For several years, Gilbert & George have been stealing Evening Standard posters from newsagents – one of them distracting the shopkeeper by buying a Mars bar while the other unfastens the headline of the day. They have carefully sifted and categorised 3,712 of these to create the LONDON PICTURES, their most extensive series to date, which is simultaneously on display at all three London galleries of White Cube.
Expansive in size and number, the works unfold a deadpan lexicon of urban life. In each digitally-collaged picture, a headline has been reprinted within a single rectangle of the artists’ familiar grid. A common word or phrase is highlighted in red – “DYING”, “CRACK”, “SCHOOLBOY”. Their technique shares something with that of automated word-searches, yet there is a persistent undercurrent of societal violence, too. In the catalogue, George explains: “The simple system when we were first sifting the posters was: nothing pleasant. And a friend said that surely there must be plenty of pleasant subjects - but they must be invisible to us, because I don't remember seeing any.”
Gilbert & George, Schools, 2011, 89 x 174 13/16 in. (226 x 444 cm); Courtesy of the artist and White Cube
Behind the veil of letters spreading across each work, we catch occasional glimpses of the streets around East London’s Brick Lane in ghostly black and white – a section of pavement, a slab of kerb, a Kingsmill lorry, a man on a bike. In every picture, Gilbert & George appear in the background, themselves like phantoms, with monochrome orange faces similar to the blanched tones of newsprint. Whether smirking or impassive, they mirror the baldness of the text, with its lack of context or specificity. In earlier self-portraits, Gilbert & George have appeared naked and screaming; here, they strike a pose of buttoned-up civility, while the headlines themselves become the naked, screaming subjects.
Formally, the LONDON PICTURES are monotonously repetitive. Adhering to the style of earlier works, they have the flat and schematic quality of a frieze. But there is nothing of the duo’s erstwhile humour, campery or quixotic romanticism. Each gallery more or less resembles the next, although the very largest works inhabit the mausoleum-like spaces of Bermondsey. But this dull repetition does reveal the way tabloids, serial as well as sensationalist, dramatise both the monotony and the excess of human behaviour.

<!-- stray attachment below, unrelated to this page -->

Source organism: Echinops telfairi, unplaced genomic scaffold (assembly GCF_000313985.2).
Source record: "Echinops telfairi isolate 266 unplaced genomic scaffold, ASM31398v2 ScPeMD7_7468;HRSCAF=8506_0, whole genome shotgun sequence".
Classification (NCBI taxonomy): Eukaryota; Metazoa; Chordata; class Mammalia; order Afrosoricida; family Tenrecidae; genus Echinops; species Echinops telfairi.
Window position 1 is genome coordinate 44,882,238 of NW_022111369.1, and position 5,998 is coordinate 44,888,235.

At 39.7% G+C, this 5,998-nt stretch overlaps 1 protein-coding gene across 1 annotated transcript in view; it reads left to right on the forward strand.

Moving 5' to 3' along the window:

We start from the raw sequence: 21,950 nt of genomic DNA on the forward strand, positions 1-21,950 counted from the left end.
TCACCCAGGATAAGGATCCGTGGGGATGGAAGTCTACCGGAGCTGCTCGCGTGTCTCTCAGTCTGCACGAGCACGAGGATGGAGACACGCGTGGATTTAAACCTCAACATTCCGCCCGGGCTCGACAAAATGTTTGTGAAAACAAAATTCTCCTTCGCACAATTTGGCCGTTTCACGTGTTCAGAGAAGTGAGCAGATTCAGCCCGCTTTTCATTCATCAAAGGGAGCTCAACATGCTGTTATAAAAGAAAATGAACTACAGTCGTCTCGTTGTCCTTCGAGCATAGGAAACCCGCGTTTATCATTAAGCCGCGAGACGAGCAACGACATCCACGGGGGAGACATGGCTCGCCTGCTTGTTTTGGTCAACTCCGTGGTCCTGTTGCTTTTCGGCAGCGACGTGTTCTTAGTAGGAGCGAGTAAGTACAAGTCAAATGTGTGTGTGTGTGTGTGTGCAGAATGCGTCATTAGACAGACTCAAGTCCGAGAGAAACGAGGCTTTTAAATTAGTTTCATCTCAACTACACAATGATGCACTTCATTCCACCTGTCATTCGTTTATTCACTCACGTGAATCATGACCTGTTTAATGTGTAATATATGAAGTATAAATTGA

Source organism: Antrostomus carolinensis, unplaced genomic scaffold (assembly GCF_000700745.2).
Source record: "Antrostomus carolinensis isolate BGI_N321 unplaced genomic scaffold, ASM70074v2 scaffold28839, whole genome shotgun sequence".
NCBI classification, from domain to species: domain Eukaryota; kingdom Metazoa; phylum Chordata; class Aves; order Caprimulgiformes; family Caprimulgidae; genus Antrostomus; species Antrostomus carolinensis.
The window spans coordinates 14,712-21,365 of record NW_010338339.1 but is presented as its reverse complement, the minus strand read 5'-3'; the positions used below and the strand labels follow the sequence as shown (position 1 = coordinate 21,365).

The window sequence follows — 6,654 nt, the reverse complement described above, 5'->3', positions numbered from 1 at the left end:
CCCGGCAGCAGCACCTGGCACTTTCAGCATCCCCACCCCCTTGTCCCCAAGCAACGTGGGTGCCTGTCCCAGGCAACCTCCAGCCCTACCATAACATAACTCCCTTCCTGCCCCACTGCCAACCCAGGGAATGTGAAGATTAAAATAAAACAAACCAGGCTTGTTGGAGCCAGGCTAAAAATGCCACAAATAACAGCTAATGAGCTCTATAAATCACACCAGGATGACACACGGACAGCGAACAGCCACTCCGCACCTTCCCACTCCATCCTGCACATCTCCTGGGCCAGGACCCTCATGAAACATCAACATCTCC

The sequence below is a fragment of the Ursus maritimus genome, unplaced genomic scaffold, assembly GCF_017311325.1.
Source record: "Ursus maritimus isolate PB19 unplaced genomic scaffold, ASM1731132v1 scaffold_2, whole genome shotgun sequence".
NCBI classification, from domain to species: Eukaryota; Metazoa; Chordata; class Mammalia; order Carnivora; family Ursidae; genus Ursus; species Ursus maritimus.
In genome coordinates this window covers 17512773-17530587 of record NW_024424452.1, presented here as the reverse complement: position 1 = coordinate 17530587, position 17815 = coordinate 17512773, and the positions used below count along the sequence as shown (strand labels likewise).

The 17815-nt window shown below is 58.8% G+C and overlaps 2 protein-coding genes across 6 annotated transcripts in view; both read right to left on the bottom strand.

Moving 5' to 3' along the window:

Gilbert & George,Tube, 2011, 118 7/8 x 100 in. (302 x 254 cm); Courtesy of the artist and White Cube
Often, the LONDON PICTURES appear to satirise the way in which the media broadcasts society’s taboos. “PERVERT” repeated again and again bluntly reflects its odd stance of prurience and proscription. In many pictures, Gilbert & George play out this hypocritical prurience, peering out at us from behind proverbial net curtains.
There is a sense too of the stifling equivocation of all things and events. “STABBINGS” occur in Hackney, Mayfair, and Covent Garden alike. Money, sex, death – all are presented as elements within the relentless currency of life. The banal and the horrific sit side by side. Words crowd out images and obliterate the individual human subject. And so these pictures are in many ways about what isn't seen. Anonymising gobbets of text stand for episodes unwitnessed, perpetrators and victims who are for the most part, unknown.
Gone is the joie de vivre of the duo’s earlier works; the morbidity which has long glimmered within Gilbert & George’s work here explodes into view.
(Image at top right: Gilbert & George, Mystery, 2011, 59 7/16 x 74 13/16 in. [151 x 190 cm]; Courtesy of the Artist and White Cube)